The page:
git credential-osxkeychain
usage: git credential-osxkeychain 

Now, configure Git to use osxkeychain credential helper:

   $git config --global credentail.helper osxkeychain

We are finally ready to checkout the GitHub repo. Run the following command:

  git clone 

If you have everything setup correctly, Git would create a folder with your repo name and checkout files. You should see a result similar to this:

Go to the repo and run git status. You should get message “nothing to commit, working directory clean”.

Let’s modify file using your favourate editor. Now running git status shows that we have modified

Let’s commit README file by running the following command:

  git commit -am "Updated README"

The final step in this process is to push our changes over to GitHub by running the following command:

  git push origin master

If you are running this for the first time, you will be prompted to enter username and password. Git will cache these and will not prompt you in future. Since, I have this information cached, here is what I get:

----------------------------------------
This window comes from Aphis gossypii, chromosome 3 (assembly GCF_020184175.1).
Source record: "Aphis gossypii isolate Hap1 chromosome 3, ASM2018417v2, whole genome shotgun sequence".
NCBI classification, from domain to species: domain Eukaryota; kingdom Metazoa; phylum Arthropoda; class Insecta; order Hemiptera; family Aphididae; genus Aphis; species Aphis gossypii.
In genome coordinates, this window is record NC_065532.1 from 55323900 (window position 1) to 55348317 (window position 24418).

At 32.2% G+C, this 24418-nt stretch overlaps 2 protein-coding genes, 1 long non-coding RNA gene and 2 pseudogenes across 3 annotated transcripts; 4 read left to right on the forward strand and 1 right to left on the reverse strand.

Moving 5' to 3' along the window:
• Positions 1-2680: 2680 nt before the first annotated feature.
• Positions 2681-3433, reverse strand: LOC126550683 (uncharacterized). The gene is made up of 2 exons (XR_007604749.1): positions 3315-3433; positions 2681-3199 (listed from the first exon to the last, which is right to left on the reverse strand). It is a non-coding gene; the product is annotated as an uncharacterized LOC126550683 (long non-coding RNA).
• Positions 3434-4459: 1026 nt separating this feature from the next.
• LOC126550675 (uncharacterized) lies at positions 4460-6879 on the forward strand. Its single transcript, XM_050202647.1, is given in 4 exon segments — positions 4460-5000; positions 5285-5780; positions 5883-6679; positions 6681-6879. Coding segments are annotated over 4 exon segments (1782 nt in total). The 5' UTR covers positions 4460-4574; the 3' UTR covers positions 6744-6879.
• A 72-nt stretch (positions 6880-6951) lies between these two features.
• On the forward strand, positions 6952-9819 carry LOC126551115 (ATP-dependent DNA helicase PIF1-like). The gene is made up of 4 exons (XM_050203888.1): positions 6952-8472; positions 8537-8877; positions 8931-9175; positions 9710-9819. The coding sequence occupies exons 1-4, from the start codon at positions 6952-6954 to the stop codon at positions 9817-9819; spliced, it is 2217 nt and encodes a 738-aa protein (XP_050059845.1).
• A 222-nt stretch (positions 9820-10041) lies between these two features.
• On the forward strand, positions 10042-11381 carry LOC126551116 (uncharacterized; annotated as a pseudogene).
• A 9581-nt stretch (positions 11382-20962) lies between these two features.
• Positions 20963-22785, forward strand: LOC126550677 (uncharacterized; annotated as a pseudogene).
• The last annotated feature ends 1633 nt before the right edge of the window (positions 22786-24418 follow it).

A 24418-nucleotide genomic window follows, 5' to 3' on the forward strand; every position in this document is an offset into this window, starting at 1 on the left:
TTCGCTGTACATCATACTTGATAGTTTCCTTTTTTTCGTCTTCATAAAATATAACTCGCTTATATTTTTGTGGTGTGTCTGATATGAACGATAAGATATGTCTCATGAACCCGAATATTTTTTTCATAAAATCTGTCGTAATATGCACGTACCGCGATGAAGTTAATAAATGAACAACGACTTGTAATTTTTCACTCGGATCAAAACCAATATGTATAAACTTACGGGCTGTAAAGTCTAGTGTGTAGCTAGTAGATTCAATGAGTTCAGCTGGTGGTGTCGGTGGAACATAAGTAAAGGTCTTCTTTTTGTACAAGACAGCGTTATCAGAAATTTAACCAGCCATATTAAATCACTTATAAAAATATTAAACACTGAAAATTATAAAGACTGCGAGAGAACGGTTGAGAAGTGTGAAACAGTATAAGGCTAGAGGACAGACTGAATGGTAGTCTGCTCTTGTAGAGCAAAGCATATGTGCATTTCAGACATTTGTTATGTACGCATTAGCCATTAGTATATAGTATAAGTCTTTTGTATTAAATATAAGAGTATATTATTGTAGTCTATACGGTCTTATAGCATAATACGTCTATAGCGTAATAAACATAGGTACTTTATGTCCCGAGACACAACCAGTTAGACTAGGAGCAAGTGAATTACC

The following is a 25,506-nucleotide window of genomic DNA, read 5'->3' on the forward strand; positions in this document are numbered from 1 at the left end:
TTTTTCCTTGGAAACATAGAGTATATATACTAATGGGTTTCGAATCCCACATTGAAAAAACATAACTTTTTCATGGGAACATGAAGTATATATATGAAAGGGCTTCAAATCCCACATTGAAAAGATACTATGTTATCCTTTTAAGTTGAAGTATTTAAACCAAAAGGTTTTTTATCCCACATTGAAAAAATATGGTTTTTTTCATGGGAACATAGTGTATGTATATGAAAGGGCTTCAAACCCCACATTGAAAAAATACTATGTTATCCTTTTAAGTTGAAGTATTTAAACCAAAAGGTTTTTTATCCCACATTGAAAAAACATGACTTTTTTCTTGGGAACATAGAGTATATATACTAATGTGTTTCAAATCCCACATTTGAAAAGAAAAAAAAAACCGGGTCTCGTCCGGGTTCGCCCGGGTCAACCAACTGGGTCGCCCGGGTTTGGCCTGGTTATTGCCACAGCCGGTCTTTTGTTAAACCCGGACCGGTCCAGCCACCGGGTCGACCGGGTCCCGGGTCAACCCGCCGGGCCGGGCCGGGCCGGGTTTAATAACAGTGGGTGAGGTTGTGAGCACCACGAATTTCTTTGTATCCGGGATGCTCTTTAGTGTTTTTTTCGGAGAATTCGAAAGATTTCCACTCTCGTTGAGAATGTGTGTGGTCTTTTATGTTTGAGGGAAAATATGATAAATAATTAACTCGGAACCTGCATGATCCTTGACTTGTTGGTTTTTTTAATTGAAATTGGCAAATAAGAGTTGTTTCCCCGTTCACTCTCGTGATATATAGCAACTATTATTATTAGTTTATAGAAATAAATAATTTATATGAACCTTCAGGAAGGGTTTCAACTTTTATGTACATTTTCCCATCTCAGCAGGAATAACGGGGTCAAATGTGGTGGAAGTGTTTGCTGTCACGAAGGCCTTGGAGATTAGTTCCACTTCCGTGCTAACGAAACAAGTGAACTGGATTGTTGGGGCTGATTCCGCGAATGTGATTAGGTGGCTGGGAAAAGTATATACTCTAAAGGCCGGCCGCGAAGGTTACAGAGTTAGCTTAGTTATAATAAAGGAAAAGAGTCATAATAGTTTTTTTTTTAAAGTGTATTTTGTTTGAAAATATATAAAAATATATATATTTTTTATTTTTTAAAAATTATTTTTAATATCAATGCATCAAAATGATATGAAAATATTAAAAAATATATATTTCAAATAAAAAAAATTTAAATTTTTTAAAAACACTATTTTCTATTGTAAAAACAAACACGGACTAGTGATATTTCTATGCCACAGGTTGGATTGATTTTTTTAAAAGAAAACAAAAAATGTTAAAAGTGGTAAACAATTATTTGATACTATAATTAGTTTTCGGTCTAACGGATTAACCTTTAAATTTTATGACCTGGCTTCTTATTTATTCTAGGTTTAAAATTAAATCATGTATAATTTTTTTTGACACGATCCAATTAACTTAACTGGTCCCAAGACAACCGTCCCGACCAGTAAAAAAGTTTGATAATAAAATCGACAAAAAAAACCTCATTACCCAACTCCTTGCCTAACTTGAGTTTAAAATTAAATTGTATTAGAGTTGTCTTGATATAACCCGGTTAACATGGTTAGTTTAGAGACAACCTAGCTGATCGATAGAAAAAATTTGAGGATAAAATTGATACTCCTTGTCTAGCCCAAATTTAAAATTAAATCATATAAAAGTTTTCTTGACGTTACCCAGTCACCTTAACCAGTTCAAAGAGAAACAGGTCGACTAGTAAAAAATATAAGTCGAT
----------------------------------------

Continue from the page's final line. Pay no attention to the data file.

Go to repo and see that your changes are on the repo:

Categories: Git, Solutions Log Tags: , ,

Getting Started With Git and GitHub

April 22nd, 2012 No comments

For the last two years, I have been using Git on a windows machine. Recently, I had to install Git on my Mac and connect to Github. Since I have not blogged for such a long time, I thought of jotting down my notes here.

Setting Up Git Locally

1. The first step in this process is to download and install Git locally. The easiest way to do is to download the Git OS X installer from The recent version at the time of writing is

Once the download is complete, just run the installer. Upon successful installation, run the following command:

2. The next step is to configure Git. To do this, run the following commands from the command line:

git config –global “YOUR_NAME”
git config –global “YOUR_EMAIL”